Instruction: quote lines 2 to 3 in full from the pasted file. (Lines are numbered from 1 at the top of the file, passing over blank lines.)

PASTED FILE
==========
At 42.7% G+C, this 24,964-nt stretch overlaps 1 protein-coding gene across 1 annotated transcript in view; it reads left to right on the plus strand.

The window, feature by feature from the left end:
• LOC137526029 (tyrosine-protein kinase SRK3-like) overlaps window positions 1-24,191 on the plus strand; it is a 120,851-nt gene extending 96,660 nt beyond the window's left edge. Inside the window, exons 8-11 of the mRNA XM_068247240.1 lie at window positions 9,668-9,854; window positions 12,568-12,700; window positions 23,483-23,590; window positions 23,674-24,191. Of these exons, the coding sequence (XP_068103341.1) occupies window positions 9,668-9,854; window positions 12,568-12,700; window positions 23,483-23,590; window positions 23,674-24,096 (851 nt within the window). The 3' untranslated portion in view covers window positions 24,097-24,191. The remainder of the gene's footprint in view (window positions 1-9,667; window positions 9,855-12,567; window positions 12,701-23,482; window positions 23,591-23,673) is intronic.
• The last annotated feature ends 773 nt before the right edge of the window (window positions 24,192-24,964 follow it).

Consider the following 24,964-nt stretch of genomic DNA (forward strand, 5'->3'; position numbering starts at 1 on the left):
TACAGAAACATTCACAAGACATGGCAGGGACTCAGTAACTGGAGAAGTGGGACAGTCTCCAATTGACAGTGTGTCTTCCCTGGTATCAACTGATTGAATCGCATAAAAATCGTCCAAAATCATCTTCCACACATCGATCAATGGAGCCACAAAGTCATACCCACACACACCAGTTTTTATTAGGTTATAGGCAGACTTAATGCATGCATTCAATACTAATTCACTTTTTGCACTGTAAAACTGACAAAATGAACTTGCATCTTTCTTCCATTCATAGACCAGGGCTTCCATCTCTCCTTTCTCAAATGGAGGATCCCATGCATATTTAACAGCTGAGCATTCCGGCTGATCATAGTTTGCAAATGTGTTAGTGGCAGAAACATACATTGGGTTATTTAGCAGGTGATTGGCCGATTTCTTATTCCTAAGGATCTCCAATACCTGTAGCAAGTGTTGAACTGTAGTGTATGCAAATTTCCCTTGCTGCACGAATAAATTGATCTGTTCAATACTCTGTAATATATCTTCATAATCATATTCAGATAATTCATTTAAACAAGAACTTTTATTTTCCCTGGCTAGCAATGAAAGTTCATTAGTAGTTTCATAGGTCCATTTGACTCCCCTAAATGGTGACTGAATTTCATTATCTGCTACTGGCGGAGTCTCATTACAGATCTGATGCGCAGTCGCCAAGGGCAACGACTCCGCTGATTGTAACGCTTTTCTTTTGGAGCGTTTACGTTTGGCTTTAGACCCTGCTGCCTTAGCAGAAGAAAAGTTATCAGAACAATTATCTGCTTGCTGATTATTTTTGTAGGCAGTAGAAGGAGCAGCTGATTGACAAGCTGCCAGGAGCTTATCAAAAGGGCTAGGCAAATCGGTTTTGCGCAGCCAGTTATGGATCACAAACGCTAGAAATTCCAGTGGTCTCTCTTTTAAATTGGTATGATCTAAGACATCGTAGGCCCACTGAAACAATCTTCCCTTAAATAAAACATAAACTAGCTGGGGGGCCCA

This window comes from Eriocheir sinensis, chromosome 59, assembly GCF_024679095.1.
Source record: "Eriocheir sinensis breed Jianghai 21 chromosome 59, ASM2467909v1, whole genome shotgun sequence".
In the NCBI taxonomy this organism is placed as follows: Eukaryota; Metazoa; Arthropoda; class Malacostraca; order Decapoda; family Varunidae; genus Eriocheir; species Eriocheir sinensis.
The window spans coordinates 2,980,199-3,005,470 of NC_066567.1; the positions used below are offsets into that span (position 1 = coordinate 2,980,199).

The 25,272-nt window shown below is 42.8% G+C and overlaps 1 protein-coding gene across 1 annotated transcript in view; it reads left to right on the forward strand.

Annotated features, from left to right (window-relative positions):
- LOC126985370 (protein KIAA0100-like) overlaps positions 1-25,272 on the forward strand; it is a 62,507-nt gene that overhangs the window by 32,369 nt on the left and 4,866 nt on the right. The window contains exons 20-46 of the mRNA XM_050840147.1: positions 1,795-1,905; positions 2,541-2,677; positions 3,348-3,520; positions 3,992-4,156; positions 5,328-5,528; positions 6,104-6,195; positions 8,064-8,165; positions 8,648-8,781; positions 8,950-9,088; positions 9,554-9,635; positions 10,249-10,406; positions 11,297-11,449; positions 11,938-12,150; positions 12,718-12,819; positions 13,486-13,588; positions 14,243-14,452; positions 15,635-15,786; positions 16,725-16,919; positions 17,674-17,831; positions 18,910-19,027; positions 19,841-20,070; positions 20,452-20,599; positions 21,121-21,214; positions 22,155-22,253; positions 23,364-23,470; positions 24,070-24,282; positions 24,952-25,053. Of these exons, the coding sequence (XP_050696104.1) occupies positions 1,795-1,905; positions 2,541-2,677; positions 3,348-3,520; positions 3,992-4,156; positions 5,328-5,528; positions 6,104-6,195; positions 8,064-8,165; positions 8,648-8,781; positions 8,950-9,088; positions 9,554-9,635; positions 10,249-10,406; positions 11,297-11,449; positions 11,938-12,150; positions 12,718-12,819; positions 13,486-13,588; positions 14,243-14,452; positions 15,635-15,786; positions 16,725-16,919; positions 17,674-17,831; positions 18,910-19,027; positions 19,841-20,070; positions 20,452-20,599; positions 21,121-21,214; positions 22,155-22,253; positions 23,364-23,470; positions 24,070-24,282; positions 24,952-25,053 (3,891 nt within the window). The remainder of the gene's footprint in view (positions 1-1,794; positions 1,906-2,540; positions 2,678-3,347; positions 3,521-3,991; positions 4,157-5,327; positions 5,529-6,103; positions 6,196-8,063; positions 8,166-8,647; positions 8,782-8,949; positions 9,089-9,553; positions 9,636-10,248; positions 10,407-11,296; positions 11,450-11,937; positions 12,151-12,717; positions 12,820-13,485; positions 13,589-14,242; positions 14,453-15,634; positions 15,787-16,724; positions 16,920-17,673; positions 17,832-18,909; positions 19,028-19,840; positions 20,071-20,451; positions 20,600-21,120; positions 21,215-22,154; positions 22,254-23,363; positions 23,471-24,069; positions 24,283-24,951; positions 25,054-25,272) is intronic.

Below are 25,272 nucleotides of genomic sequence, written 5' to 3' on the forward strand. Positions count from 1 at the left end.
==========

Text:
The window, feature by feature from the left end:
• LOC137526029 (tyrosine-protein kinase SRK3-like) overlaps window positions 1-24,191 on the plus strand; it is a 120,851-nt gene extending 96,660 nt beyond the window's left edge. Inside the window, exons 8-11 of the mRNA XM_068247240.1 lie at window positions 9,668-9,854; window positions 12,568-12,700; window positions 23,483-23,590; window positions 23,674-24,191. Of these exons, the coding sequence (XP_068103341.1) occupies window positions 9,668-9,854; window positions 12,568-12,700; window positions 23,483-23,590; window positions 23,674-24,096 (851 nt within the window). The 3' untranslated portion in view covers window positions 24,097-24,191. The remainder of the gene's footprint in view (window positions 1-9,667; window positions 9,855-12,567; window positions 12,701-23,482; window positions 23,591-23,673) is intronic.